Date of Award
Doctor of Philosophy (PhD)
Obesity and diabetes are the most prevalent metabolic disorders. It is estimated that more than 86% of US adults would be overweight or obese and more than 50% obese by the year 2030. Non Alcoholic Fatty Liver Disease (NAFLD) has also been referred to as hepatic manifestation of insulin resistance. NAFLD or steatosis is defined as lipid accumulation exceeding 5% by weight in hepatocytes in the absence of substantial alcohol intake. The prevalence of NAFLD is estimated to be between 17% and 40% of the world population, known to afflict obese and normal weight persons and children as well. Epidemiological and clinical studies demonstrate changed pharmacokinetic and –dynamic parameters of drugs and environmental toxicants in models of NAFLD and cause drug induced liver injury (DILI) which can be attributed to altered expression of Phase I, Phase II drug metabolizing enzymes and drug transporter expression in human and rodent models of NAFLD. NAFLD also causes propogation of insulin resistance complicating metabolic syndrome. Due to its increasing prevalence throughout the world, understanding mechanisms and consequences of NAFLD and identifying novel targets to reverse this condition are of increasing clinical relevance.
Nuclear factor-E2 related factor 2 (Nrf2) belongs to leucine zipper based loop-helix-loop family of transcription factors which plays an important role in activation of a battery of antioxidant genes, thus protecting the cells from oxidative stress which is either causality or a consequence that aggravates a number of disorders, an important condition being NAFLD. Nrf2 is sequestered in the cytoplasm via sulfhydryl based interactions with Kelch like ECH-associated protein 1 (Keap1); oxidative stress disrupts these interactions and phosphorylation based changes in Nrf2 protein aid its translocation into the nucleus where it binds to antioxidant response element (ARE) and initiates transcription of the antioxidant gene battery which includes but not limited to NAD(P)H:quinine oxidoreductase 1 (NQO1), hemoxygenase (HO1), glutamine cysteine ligase catalytic and regulatory subunit (GCLC and GCLM). Hepatic clearance is a predominant mechanism for excretion of chemicals, such as hormones and drugs. Several families of transporters localized to sinusoidal and canalicular membrane of hepatocytes drive bile flow and biliary excretion. Nrf2 also regulates expression of ATP-binding cassette (ABC) superfamily of membrane proteins, efflux organic anions into bile (e.g. Abcc2) and from hepatocytes into blood (e.g. Abcc3 and 4), which contribute to hepatic clearance of various endogenous and exogenous chemicals.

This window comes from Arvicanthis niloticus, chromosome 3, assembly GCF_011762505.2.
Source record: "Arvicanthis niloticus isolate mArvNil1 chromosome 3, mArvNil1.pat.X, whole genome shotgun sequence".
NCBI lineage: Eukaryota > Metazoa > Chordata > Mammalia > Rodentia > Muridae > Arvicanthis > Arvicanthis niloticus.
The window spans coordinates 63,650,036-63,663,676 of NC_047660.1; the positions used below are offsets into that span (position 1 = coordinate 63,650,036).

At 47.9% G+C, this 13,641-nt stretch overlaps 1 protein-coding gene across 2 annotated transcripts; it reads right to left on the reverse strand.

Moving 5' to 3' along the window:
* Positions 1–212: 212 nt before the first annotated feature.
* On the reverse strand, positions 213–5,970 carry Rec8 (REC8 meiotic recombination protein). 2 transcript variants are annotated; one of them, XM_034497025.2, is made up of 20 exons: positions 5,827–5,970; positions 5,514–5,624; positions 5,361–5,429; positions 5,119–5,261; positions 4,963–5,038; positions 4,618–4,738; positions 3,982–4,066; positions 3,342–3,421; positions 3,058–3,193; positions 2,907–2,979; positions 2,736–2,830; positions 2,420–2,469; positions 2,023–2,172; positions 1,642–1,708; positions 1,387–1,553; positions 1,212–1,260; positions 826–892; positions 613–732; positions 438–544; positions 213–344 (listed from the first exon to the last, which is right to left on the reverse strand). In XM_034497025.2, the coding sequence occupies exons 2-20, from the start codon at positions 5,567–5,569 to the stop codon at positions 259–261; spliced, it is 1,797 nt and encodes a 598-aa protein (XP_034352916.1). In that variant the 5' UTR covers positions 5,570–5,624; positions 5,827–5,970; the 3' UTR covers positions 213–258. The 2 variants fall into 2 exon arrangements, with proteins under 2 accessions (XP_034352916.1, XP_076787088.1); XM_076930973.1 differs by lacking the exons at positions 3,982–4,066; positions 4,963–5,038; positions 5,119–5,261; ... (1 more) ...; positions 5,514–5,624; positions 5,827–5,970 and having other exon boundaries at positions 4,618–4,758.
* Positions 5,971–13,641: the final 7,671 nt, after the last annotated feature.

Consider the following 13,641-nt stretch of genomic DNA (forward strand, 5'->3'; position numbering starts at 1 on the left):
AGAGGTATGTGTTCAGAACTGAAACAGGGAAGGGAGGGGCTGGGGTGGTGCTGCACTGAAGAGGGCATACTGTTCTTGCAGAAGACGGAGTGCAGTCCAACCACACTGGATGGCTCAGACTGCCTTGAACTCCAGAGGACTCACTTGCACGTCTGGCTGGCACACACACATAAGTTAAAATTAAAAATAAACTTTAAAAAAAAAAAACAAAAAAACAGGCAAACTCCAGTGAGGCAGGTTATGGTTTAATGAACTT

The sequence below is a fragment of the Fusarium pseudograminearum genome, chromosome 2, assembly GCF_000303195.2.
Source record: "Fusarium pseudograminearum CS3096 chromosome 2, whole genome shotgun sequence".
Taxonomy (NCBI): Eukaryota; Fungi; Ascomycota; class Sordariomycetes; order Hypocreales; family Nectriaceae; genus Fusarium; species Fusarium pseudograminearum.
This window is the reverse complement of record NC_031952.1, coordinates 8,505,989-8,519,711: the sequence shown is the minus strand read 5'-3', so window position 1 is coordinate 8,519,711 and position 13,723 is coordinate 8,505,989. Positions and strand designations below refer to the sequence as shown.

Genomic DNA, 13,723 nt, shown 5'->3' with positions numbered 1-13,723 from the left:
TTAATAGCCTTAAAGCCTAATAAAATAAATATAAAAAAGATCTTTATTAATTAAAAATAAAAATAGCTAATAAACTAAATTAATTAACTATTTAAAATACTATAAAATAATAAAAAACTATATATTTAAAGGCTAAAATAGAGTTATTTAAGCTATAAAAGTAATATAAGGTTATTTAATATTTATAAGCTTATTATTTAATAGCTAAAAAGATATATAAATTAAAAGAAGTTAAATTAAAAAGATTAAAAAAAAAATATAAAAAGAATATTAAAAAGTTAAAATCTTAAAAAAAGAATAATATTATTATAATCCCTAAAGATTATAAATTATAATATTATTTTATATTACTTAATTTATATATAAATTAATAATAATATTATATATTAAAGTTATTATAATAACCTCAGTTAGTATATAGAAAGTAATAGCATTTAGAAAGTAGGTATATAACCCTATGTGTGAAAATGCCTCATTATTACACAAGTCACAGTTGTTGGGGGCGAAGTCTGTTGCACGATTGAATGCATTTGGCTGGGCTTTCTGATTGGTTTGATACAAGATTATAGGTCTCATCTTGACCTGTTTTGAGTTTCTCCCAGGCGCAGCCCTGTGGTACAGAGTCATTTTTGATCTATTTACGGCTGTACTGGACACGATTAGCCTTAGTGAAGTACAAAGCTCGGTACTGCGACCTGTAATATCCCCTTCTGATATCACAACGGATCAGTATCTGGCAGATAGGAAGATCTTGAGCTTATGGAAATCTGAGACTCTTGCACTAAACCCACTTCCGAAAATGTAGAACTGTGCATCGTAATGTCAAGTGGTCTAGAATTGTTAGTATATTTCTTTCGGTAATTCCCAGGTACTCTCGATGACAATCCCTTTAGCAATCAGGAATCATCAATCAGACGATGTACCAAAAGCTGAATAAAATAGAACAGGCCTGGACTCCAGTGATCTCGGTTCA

Diet (caloric restriction, CR) and exercise are the recommended therapeutic intervention to treat NAFLD and reverse hepatic fat accumulation. Beneficial effects of CR are attributed to activation of Sirtuin 1, a NAD (+)-dependent protein deacetylase which activates gluconeogenic and fatty acid oxidation genes expression via coactivator; Peroxisome proliferator-activated receptor gamma coactivator 1-alpha. The important regulatory roles of SIRT1 in both lipid and glucose metabolism make it an important molecule in hepatic mechanisms in development of steatosis.
Resveratrol, an antioxidant compound and a potent Sirt1 activator also activates Nrf2 in certain in vitro models as determined by an increase in the expression of prototypical Nrf2 target genes. Additionally, Nrf2 has been implicated in protection against development of cancer in mice undergoing CR. Ability of CR mimetics or Sirt1 activators to activate Nrf2-Keap1 pathway and scant but significant evidence of Nrf2 in nutrient regulation demand an indepth analysis of the Nrf2-Keap1 pathway in the nutrient deprived conditions.
A possible role of Nrf2 in adipogenesis, adipocyte differentiation as well as glucose tolerance has been suggested in mouse models, however, very little is known about Nrf2 signaling pathway in nutrient deprived states. Very little is known about effect of nutritional status on biliary clearance mechanisms or bile flow.